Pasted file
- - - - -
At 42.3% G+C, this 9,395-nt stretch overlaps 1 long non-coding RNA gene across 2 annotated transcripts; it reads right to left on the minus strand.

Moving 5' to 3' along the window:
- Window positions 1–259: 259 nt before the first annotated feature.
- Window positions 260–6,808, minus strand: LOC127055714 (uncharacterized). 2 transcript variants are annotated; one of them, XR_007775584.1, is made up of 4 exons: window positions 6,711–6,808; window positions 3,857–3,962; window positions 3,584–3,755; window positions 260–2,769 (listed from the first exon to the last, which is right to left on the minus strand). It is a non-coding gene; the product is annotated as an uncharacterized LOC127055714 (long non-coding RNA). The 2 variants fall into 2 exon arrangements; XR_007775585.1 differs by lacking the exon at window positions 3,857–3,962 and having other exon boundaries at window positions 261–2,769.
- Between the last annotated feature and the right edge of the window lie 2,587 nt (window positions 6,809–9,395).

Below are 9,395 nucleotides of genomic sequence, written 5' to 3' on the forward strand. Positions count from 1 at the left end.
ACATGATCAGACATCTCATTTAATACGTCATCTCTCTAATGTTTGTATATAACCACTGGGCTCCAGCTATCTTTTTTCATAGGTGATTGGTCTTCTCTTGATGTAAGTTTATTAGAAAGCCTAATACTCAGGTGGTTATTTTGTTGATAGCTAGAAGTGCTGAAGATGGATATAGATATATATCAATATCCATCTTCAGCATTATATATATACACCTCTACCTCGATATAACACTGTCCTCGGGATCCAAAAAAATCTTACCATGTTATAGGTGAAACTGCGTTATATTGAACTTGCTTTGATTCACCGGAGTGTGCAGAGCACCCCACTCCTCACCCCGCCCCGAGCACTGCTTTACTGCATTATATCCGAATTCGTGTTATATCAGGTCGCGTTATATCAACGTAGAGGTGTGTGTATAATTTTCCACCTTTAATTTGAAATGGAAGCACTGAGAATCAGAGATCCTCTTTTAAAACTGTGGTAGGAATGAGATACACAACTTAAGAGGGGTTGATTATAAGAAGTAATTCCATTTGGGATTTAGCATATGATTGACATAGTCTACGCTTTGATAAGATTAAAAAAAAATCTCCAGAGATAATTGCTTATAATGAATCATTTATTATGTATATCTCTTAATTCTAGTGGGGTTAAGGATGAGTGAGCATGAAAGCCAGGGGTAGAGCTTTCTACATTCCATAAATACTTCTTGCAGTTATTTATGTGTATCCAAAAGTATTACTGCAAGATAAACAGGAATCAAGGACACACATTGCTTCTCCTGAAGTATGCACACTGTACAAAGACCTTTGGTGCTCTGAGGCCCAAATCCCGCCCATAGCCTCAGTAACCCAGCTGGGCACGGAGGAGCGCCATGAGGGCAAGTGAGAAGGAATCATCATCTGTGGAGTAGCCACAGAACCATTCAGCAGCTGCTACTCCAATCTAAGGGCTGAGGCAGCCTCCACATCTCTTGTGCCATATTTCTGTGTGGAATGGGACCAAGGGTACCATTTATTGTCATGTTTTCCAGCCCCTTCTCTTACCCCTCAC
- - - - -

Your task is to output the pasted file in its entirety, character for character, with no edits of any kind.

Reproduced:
At 42.3% G+C, this 9,395-nt stretch overlaps 1 long non-coding RNA gene across 2 annotated transcripts; it reads right to left on the minus strand.

Moving 5' to 3' along the window:
- Window positions 1–259: 259 nt before the first annotated feature.
- Window positions 260–6,808, minus strand: LOC127055714 (uncharacterized). 2 transcript variants are annotated; one of them, XR_007775584.1, is made up of 4 exons: window positions 6,711–6,808; window positions 3,857–3,962; window positions 3,584–3,755; window positions 260–2,769 (listed from the first exon to the last, which is right to left on the minus strand). It is a non-coding gene; the product is annotated as an uncharacterized LOC127055714 (long non-coding RNA). The 2 variants fall into 2 exon arrangements; XR_007775585.1 differs by lacking the exon at window positions 3,857–3,962 and having other exon boundaries at window positions 261–2,769.
- Between the last annotated feature and the right edge of the window lie 2,587 nt (window positions 6,809–9,395).

Below are 9,395 nucleotides of genomic sequence, written 5' to 3' on the forward strand. Positions count from 1 at the left end.
ACATGATCAGACATCTCATTTAATACGTCATCTCTCTAATGTTTGTATATAACCACTGGGCTCCAGCTATCTTTTTTCATAGGTGATTGGTCTTCTCTTGATGTAAGTTTATTAGAAAGCCTAATACTCAGGTGGTTATTTTGTTGATAGCTAGAAGTGCTGAAGATGGATATAGATATATATCAATATCCATCTTCAGCATTATATATATACACCTCTACCTCGATATAACACTGTCCTCGGGATCCAAAAAAATCTTACCATGTTATAGGTGAAACTGCGTTATATTGAACTTGCTTTGATTCACCGGAGTGTGCAGAGCACCCCACTCCTCACCCCGCCCCGAGCACTGCTTTACTGCATTATATCCGAATTCGTGTTATATCAGGTCGCGTTATATCAACGTAGAGGTGTGTGTATAATTTTCCACCTTTAATTTGAAATGGAAGCACTGAGAATCAGAGATCCTCTTTTAAAACTGTGGTAGGAATGAGATACACAACTTAAGAGGGGTTGATTATAAGAAGTAATTCCATTTGGGATTTAGCATATGATTGACATAGTCTACGCTTTGATAAGATTAAAAAAAAATCTCCAGAGATAATTGCTTATAATGAATCATTTATTATGTATATCTCTTAATTCTAGTGGGGTTAAGGATGAGTGAGCATGAAAGCCAGGGGTAGAGCTTTCTACATTCCATAAATACTTCTTGCAGTTATTTATGTGTATCCAAAAGTATTACTGCAAGATAAACAGGAATCAAGGACACACATTGCTTCTCCTGAAGTATGCACACTGTACAAAGACCTTTGGTGCTCTGAGGCCCAAATCCCGCCCATAGCCTCAGTAACCCAGCTGGGCACGGAGGAGCGCCATGAGGGCAAGTGAGAAGGAATCATCATCTGTGGAGTAGCCACAGAACCATTCAGCAGCTGCTACTCCAATCTAAGGGCTGAGGCAGCCTCCACATCTCTTGTGCCATATTTCTGTGTGGAATGGGACCAAGGGTACCATTTATTGTCATGTTTTCCAGCCCCTTCTCTTACCCCTCAC